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Levels of conflict forecasting models used in policy-making

  • Structural: predict the cases (countries or regions) most likely to experience conflict

  • Dynamic: predict a probability of conflict breaking out at a known point in the future

  • Counter-factual: predict how the change in some policy (e.g introduction of aid or peacekeepers) will affect the likelihood or magnitude of conflict


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Lead times for policy-relevant forecasting

(This is really, really important)

1 to 6 months!

Any “prediction” less than 1 month is an autopsy, not a diagnosis


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Organizations developing conflict forecasting models

  • Academic researchers

  • Government agencies: Dept of Defense, CIA, State (?)

  • Inter-governmental organizations: World Bank, FAO, UNICEF

  • Non-governmental organizations: swisspeace, FEWER, Carnegie Foundation


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Early Warning

Transparent sources and methods

Decentralized

International

Information sharing

Human security (welfare of others)

Intelligence Analysis

Secret sources and methods

Centralized

National

Information hoarding

National security (welfare of the state)

Early Warning vs. Intelligence

Source:Heinz Krummenacher, FAST project, swisspeace Conference on Global Conflict Monitoring, Bern, 6 March 2003


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Media-Policy Interface

  • Policy maker would far rather watch CNN than read an intelligence report

  • Almost all new ideas enter the U.S. policy community through three (maybe four) sources

    • New York Times

    • Washington Post

    • Wall Street Journal

    • Economist (indirectly)


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Problems facing intelligence agencies

  • Competition for the attention of policy makers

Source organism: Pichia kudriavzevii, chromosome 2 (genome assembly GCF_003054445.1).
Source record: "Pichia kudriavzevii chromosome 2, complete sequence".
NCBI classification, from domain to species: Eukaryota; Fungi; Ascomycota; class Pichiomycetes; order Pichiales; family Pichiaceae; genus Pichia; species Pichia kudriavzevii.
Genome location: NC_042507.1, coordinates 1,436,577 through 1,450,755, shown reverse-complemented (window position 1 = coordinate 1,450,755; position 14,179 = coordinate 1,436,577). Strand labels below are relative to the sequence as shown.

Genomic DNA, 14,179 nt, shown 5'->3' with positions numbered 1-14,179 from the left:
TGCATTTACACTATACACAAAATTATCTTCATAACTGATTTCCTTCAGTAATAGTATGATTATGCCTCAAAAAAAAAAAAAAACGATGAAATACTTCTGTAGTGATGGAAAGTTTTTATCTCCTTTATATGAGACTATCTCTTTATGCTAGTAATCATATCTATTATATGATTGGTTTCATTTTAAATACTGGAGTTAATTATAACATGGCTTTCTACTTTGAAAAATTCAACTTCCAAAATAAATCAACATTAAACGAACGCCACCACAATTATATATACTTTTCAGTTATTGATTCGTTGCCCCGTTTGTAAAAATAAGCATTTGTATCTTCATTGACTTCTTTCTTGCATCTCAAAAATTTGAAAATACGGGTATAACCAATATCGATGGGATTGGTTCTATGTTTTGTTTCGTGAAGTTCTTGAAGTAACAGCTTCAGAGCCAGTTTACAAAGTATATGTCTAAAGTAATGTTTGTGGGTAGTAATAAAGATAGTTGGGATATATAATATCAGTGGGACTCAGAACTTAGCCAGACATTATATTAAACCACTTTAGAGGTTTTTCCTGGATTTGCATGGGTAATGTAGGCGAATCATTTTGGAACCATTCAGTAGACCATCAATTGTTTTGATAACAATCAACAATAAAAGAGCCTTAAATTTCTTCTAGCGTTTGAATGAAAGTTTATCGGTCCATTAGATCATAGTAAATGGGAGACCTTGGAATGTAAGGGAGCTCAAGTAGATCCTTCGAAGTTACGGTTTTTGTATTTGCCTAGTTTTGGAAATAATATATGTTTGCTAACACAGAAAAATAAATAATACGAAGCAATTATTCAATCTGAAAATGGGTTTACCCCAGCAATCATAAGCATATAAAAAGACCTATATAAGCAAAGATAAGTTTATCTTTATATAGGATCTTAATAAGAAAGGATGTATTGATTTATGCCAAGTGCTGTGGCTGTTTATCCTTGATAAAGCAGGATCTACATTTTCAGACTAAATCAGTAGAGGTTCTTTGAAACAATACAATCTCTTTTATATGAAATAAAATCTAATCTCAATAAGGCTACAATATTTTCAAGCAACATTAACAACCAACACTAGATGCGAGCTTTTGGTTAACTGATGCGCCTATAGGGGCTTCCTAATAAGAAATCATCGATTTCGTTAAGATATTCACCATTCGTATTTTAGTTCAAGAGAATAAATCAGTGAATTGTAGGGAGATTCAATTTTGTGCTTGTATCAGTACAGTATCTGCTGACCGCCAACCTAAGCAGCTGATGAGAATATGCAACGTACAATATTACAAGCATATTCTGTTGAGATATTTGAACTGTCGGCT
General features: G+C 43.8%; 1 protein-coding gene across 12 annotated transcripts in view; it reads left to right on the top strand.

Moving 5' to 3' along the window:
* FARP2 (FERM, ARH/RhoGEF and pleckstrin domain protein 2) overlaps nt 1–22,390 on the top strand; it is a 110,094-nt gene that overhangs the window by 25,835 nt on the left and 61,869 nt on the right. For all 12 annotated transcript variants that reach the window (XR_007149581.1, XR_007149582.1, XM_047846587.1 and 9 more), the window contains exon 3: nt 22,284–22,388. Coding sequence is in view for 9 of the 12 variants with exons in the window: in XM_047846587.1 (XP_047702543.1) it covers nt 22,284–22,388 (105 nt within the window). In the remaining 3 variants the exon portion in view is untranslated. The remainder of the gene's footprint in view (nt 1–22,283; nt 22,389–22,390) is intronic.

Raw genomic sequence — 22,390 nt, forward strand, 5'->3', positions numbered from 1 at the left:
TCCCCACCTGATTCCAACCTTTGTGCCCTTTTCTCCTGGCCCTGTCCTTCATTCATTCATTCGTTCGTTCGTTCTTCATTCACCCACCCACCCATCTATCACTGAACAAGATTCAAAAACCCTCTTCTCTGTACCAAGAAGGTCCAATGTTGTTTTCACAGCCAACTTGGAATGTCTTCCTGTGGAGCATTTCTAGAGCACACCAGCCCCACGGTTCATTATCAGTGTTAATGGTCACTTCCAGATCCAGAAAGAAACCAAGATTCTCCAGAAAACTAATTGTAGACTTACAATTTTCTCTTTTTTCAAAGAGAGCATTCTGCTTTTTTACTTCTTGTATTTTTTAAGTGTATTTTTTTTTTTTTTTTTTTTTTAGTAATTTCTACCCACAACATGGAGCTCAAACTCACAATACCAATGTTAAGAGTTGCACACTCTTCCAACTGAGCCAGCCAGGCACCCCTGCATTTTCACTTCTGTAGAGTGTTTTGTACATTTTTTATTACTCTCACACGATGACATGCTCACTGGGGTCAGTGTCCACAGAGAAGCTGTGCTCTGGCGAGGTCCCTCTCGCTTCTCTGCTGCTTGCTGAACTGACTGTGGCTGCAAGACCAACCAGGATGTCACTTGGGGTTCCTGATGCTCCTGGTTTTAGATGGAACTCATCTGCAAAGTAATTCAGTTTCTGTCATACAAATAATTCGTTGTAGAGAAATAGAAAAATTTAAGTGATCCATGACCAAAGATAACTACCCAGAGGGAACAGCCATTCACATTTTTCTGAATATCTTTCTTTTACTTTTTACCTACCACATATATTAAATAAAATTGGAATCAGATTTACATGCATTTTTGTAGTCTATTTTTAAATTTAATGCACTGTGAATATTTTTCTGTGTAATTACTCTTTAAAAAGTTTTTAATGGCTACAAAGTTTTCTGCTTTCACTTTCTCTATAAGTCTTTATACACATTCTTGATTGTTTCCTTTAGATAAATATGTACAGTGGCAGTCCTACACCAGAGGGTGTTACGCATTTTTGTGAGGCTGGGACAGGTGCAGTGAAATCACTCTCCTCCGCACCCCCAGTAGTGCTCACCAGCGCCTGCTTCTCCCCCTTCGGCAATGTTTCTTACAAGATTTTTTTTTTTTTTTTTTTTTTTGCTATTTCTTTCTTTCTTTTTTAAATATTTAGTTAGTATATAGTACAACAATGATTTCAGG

• Information overload—”drinking from a firehose”

    • For strategic analysis, open source information may actually be superior to classified information because it is better filtered

  • Tremendous expansion of areas being monitored following end of Cold War

    • Despite 90% focus on USSR, collapse was not predicted

  • Limited resources

    • Total analytical budget of only about $3-billion; remaining $27-billion of “intelligence spending” goes to hardware


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Problems facing intelligence agencies, cont.

  • Overworked and isolated; limited field experience

  • Subject to bureaucratic and political pressure

    • Despite what Rumsfeld, Cheney, Roberts, etc tell you

    • But you already knew that…

      Upshot:

  • It isn’t James Bond

  • And it sure isn’t Austin Powers


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Problems using conventional media sources

  • News as entertainment

    • Don’t trust any news story where more was spent on the special effects than was spent on the reporting

  • “Media fatigue”

    • Affects newspapers more than news wires


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Newspaper

Los Angeles Times3

New York Times4

Washington Post4

Jerusalem Post6

New York Times, 8full text

Wire Service                    

Xinhau8

BBC (Factiva)10

Associated Press11

Agence France Presse18

Number of stories found with “Palestinian killed” NEXIS search string


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Comparison of newspaper and wire service coverage of Palestinian deaths, Nov-Dec 2003


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Problems using conventional media sources

  • Virtual absence of coverage in low-priority regions

    • a.k.a. “Africa” and “Central Asia”

    • “Parachute journalism”

  • Unwillingness to use common sense

    • Two mistakes when covering foreign cultures: - assuming everything is completely different (Margaret Mead problem); - assuming everything is the same (LBJ problem)

    • Dr. Spock Solution (Benjamin, not the Vulcan): you know more than you think you know


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Alternative sources to the usual suspects

Guideline:

  • “Don’t trust the analysis of anyone who has to be met at the airport”

  • You need to have reliable sources who are there before the story gets interesting

    Alternatives

  • Stringers

  • Academics with recent field experience

  • NGO workers